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with a yoke of oxen hitched to a covered buggy to help swell the crowd-they did get around. Football was also a popular sport; among the enthusiasts were Harry Stover, Herb Powell, Muirhead brothers, who were known to have walked to Ninga, a distance of from seven to eleven miles, to participate in a local tournament.

For those who enjoyed hunting, there w~s:; an abundance of wild life, consisting of small animals, fox, szunk, coyote, mink, muskrats, weasel, badger, also gophers, which ravaged the early settlers' crops. But why bother with these, when one could take his gun out and get 13 geese at one blast, as Jim Russell did in those days of plentiful fowl. Ducks, prairie chicken, also huge flocks of sand hill cranes were most interesting to watch in their early morning dances.

An early history would not be complete without relating some of the hardships and experiences of the early settlers who followed the old Indian Trail which wound its way through the Brandon Hills across country to Lang's Valley Crossing on Souris River, south to Old Rowland stopping house, from there through the Ferries and Darron farmsteads and South to Old Wakopa.

To mention a few-when Mr. Tom Hillier was walking to Brandon, a distance of about 57 miles, and carrying 100 pounds flour back to his homestead, swimming the Souris River, floating the flour across on a log. This laborious means of survival was also accomplished by Mr. James Dempsey, who would make the crossing swimming the river with his groceries on his back. And again, the experience of Mr. James McKnight, when the family ran out of flour in midwinter, walked to Gregory's Mills on Souris River, was caught in a four-day blizzard, while the family at home lived on a diet of potatoes and milk. One survivor says she has never liked potatoes since. Another experience in a lighter vein, when during a heavy rain-storm, Mrs. Muirhead having set her bread to rise, became ill, and unable to attend it. As was the habit of sod-roofed houses, the roof leaked, ran into the dough, spoiling the batch of bread. Mr. Muirhead in cleaning up the mess, threw the bread dough out-doors, where it was duly consumed by the family pig, which straightaway up and died. Great was the lamentation, because a family with the prospect of pork in a barrel was in a most fortunate position in those days.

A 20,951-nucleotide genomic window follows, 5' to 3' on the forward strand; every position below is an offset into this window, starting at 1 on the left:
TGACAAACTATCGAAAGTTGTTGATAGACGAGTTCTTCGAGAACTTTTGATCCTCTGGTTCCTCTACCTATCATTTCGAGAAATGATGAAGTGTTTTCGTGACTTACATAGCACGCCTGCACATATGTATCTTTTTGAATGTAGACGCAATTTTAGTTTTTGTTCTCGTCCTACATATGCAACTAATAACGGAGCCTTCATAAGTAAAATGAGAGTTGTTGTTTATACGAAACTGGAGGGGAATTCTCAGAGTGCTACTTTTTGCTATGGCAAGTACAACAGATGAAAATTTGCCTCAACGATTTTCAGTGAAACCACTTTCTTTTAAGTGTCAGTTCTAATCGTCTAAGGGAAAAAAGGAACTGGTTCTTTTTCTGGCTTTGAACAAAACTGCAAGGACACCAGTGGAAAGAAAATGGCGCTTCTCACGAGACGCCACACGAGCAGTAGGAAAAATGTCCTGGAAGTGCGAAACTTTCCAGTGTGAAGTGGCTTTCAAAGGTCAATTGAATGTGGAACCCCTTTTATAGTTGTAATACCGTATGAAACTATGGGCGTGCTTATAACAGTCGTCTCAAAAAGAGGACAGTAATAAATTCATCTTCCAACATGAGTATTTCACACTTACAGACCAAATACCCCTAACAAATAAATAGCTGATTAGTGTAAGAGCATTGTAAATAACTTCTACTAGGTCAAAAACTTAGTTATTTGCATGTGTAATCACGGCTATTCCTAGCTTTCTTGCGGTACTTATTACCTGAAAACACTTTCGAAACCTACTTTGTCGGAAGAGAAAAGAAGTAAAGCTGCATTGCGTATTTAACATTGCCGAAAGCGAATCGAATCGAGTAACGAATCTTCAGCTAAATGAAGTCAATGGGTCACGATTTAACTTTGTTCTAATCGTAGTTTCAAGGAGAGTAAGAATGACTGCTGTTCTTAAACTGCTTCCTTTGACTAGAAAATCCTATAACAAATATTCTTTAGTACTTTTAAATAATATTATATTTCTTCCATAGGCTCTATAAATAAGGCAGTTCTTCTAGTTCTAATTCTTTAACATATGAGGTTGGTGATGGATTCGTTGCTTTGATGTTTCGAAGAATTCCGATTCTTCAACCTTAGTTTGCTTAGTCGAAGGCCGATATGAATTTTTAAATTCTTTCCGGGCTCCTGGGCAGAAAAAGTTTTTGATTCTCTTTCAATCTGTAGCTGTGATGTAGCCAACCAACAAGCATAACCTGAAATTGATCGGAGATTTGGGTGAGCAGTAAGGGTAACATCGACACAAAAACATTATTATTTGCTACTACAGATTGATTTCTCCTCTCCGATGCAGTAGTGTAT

Again we could relate instances of these hardy pioneers walk­ ing to the blacksmith shop, ten, twelve, and even twenty miles and back, with one plough share to be sharpened; also having to make a few rounds with the blacksmith's oxen and plough, to pay for the sharpening.

Then there was the hazard of winter blizzards which would blow three days one way, and three days back the other way; they were coupled with prairie fires in the fall, which would creep up in the night, though these usually gave some warning by the red glow in the sky.